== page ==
Advocates bracing for wave of eviction filings as moratorium expires

By Zac Anderson, Sarasota Herald-Tribune, July 29, 2021

Editor’s note:  It is estimated that more than 10% of Charlotte County tenants are behind on their rent. Charlotte County statistics on distributed financial aid  is not available.

Advocates for struggling renters are bracing for a wave of eviction filings when a federal ban on expelling tenants from their homes expires Saturday.

“We’re hoping for the best but expecting the worst because we’re still getting calls every day so we know people are struggling,” said Legal Aid of Manasota CEO Linda Harradine.

The Centers for Disease Control and Prevention imposed the eviction moratorium last year to help renters during the pandemic, and it has been extended multiple times. President Joe Biden said this week that he would like to see the moratorium extended again but believes – based on a recent U.S. Supreme Court ruling – that action must come from Congress, which is unlikely.

“We’re proceeding as if there will be no Hail Mary and just expecting there will be a lot of filings next week… that’s what we’re preparing for,” Harradine said.

The bright spot for tenants who have fallen behind on rent because of the pandemic is that considerable federal financial assistance is available.

So far, though, relatively few households have tapped into the federal Emergency Rental Assistance program. Harradine worries that people either don’t know about the program or are giving up to quickly after struggling to compile the appropriate paperwork.

“We still have clients who say I didn’t know I qualified for that,” she said.

Under legislation signed by former President Donald Trump, money began flowing from the federal government early this year to help renters. By Feb. 10, the U.S. Department of the Treasury had distributed $25 billion to states and local governments.

Florida received $871 million, and 32 local governments around the state garnered another $570 million.

The state program, run by the Florida Department of Children and Families, didn’t begin processing rental assistance applications until May 17 and had paid out just $100,000 through the end of May, while local governments distributed $62.2 million, according to a report earlier this month by the Treasury Department that examines the first phase of the ERA program.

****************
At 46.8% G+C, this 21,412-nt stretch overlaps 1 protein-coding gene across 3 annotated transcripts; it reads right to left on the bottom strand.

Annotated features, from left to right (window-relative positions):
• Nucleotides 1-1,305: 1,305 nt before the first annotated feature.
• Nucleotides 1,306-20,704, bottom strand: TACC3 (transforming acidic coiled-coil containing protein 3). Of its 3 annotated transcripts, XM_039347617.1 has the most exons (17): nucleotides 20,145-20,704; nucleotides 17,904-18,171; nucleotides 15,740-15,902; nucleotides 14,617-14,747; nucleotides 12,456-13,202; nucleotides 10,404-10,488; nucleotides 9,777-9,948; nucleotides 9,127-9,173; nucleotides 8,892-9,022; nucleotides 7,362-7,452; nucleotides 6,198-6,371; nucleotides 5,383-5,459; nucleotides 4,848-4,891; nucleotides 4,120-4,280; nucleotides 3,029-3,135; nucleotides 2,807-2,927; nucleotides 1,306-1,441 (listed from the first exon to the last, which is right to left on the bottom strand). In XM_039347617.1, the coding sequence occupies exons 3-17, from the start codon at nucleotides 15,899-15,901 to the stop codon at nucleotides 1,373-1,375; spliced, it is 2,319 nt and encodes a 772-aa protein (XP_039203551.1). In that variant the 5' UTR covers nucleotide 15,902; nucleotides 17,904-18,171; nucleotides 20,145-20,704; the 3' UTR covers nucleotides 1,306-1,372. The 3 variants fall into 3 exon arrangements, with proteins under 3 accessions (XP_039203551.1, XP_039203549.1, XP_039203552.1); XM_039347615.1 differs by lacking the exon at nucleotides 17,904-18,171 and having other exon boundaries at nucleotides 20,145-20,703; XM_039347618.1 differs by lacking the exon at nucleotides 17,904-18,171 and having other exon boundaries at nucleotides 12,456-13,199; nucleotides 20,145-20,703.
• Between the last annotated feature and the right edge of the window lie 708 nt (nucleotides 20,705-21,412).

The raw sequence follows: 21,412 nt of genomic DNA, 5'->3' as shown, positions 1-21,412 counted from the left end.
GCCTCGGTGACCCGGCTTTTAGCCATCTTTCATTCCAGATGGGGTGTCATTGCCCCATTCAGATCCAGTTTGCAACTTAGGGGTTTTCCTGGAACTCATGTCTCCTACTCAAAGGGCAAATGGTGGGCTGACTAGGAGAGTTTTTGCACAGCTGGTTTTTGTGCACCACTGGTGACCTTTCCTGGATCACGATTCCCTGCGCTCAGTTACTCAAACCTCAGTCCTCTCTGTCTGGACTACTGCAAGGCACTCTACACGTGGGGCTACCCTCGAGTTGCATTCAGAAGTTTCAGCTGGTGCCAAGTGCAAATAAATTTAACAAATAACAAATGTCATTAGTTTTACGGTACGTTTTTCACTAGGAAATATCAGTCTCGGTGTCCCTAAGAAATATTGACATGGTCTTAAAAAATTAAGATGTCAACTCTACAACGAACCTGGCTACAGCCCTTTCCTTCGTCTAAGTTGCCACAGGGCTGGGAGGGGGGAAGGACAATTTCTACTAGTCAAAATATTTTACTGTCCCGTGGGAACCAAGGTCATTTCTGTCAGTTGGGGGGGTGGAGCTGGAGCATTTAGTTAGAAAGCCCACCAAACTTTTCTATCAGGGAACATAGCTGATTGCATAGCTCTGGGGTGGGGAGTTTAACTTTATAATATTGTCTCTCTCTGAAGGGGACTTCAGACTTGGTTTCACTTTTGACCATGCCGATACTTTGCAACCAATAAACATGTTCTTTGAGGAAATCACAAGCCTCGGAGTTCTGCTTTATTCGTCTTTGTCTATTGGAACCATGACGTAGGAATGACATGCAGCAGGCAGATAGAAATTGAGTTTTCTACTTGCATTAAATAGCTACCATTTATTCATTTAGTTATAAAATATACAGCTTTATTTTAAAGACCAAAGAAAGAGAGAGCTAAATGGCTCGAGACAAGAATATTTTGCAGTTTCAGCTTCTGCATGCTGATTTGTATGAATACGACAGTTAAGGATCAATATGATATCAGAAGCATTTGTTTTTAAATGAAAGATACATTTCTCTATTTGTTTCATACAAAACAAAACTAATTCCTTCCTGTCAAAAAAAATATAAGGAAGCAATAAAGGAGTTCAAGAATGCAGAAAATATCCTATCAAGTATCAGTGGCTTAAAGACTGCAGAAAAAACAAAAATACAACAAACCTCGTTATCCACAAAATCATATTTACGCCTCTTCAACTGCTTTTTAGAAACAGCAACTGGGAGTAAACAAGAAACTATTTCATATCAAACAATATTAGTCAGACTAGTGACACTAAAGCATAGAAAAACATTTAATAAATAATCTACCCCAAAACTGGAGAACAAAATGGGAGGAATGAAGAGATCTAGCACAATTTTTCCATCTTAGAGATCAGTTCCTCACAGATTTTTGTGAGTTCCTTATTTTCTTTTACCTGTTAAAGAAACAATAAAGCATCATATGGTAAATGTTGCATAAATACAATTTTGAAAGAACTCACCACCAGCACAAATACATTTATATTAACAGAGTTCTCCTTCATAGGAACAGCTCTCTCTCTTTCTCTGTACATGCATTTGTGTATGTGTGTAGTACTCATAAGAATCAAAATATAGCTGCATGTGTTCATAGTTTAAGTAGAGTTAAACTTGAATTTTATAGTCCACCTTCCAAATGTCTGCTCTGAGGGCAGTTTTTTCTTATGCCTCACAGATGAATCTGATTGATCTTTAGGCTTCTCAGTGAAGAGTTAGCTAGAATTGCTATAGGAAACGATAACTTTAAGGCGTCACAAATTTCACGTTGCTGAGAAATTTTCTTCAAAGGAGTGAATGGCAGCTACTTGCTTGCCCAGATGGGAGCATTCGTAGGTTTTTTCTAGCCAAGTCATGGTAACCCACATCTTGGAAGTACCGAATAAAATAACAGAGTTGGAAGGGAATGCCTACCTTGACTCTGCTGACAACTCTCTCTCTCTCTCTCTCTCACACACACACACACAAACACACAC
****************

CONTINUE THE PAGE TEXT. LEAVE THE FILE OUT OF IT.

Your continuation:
Rental assistance efforts have been ramping up at the state and local government level, but the vast majority of the money remains unspent.

Sarasota County officials announced Thursday that nearly $1.1 million in aid has been distributed to renters.

Sarasota launched its rental assistance program on May 5 with a $13.2 million allotment from the federal government. Since then 180 households have received aid.

Manatee County has distributed $2.5 million in rental assistance out of $12.2 million available, approving 403 applications and denying 295.

Tenants can receive help paying both rent and utilities, but they must earn less than 80% of the area median income, demonstrate they are experiencing housing instability and have a pandemic-related financial setback.

There have been 829 residential eviction filings in Sarasota County since Oct. 1, 2020, while In Manatee County 1,216 evictions have been filed since November, according to data provided by county clerks.

If evictions spike, Harradine worries that renters will struggle to find alternative housing.

“Where are they going to go with the lack of affordable housing? I don’t know where these families are going to go long term,” Harradine said. “It’s going to be really bad in the short term and I think equally difficult in the long term.”

Sarasota County Clerk of the Circuit Court and County Comptroller Karen Rushing, who helps oversee the county’s rental aid program, said earlier this month that she hopes the rebounding economy and rental assistance money will help alleviate the impact of the eviction moratorium expiring.

“If those entitled are actually taking advantage of the financial aid for this, and the job market open for anybody who wants to work, it seems like it’s going to be a soft landing,” Rushing said.